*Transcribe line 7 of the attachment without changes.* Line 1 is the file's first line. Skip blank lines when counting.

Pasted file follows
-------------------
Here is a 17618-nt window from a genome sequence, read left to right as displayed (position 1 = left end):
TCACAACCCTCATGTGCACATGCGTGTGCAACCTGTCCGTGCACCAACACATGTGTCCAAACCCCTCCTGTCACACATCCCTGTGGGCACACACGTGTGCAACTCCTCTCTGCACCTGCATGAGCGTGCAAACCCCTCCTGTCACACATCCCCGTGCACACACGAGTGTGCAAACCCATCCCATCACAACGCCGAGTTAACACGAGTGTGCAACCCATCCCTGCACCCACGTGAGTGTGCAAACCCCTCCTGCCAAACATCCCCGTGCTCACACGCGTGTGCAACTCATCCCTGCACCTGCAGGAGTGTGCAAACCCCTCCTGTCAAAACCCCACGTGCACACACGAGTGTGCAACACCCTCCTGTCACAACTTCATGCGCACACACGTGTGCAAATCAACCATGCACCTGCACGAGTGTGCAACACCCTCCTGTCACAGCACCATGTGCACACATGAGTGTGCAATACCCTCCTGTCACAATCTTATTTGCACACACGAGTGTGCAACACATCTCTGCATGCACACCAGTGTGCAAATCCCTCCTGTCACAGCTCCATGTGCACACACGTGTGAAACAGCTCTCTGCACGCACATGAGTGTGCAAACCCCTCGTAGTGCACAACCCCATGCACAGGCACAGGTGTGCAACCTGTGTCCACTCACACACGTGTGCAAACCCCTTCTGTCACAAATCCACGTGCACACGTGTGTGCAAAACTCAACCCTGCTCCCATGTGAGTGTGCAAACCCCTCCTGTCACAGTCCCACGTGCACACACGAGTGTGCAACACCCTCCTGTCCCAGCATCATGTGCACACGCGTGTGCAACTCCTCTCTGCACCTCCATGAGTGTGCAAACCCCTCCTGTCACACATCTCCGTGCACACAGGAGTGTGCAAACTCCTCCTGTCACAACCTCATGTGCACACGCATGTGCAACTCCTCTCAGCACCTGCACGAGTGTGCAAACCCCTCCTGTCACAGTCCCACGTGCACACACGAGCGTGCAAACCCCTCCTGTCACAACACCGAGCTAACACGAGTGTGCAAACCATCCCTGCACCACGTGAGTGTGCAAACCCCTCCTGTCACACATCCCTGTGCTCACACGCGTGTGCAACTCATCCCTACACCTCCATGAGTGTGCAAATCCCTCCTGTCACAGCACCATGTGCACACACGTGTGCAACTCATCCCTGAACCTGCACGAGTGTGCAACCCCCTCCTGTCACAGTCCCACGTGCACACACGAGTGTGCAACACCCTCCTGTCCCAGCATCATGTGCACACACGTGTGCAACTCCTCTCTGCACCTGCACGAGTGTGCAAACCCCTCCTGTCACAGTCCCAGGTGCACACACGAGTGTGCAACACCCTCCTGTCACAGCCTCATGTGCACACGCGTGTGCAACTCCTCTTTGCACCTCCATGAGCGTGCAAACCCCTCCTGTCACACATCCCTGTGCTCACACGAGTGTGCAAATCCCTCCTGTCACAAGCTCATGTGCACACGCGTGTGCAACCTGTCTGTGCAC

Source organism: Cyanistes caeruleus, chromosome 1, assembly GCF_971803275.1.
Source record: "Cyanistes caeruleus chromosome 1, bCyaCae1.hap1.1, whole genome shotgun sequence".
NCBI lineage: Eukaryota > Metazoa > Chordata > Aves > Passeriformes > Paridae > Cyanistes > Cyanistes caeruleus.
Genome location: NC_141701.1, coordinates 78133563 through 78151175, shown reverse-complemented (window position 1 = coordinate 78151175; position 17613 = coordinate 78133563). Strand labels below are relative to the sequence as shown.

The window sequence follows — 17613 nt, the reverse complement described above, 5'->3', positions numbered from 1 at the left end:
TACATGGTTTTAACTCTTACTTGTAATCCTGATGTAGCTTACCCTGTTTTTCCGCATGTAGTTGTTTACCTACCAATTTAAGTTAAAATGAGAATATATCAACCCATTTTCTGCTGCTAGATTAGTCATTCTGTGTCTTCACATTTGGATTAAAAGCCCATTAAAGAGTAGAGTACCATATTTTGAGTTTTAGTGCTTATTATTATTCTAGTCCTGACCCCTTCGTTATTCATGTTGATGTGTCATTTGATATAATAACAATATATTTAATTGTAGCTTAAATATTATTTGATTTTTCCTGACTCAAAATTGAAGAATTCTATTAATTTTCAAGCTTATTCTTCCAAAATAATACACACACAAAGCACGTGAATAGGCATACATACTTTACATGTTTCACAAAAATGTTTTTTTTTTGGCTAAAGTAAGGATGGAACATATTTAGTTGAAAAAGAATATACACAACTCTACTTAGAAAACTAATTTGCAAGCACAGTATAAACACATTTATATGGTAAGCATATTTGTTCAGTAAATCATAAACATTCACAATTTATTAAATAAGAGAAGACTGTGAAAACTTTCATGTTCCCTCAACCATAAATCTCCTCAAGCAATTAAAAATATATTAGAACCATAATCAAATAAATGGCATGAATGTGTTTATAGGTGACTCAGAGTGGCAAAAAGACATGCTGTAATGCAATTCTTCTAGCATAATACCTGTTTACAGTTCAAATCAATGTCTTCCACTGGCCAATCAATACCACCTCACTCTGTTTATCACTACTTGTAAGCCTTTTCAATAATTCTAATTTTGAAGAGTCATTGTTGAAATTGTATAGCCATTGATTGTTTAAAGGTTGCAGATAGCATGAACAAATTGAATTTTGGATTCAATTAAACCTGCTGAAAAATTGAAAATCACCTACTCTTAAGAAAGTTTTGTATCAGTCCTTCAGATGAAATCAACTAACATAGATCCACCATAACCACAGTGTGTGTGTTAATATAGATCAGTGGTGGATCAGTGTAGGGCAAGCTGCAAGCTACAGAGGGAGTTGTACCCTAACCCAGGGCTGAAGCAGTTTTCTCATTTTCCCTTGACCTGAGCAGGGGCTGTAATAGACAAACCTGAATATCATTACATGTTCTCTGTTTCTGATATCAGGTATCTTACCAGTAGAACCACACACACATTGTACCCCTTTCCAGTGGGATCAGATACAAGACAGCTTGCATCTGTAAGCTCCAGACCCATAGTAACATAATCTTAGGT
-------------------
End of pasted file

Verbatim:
The window sequence follows — 17613 nt, the reverse complement described above, 5'->3', positions numbered from 1 at the left end: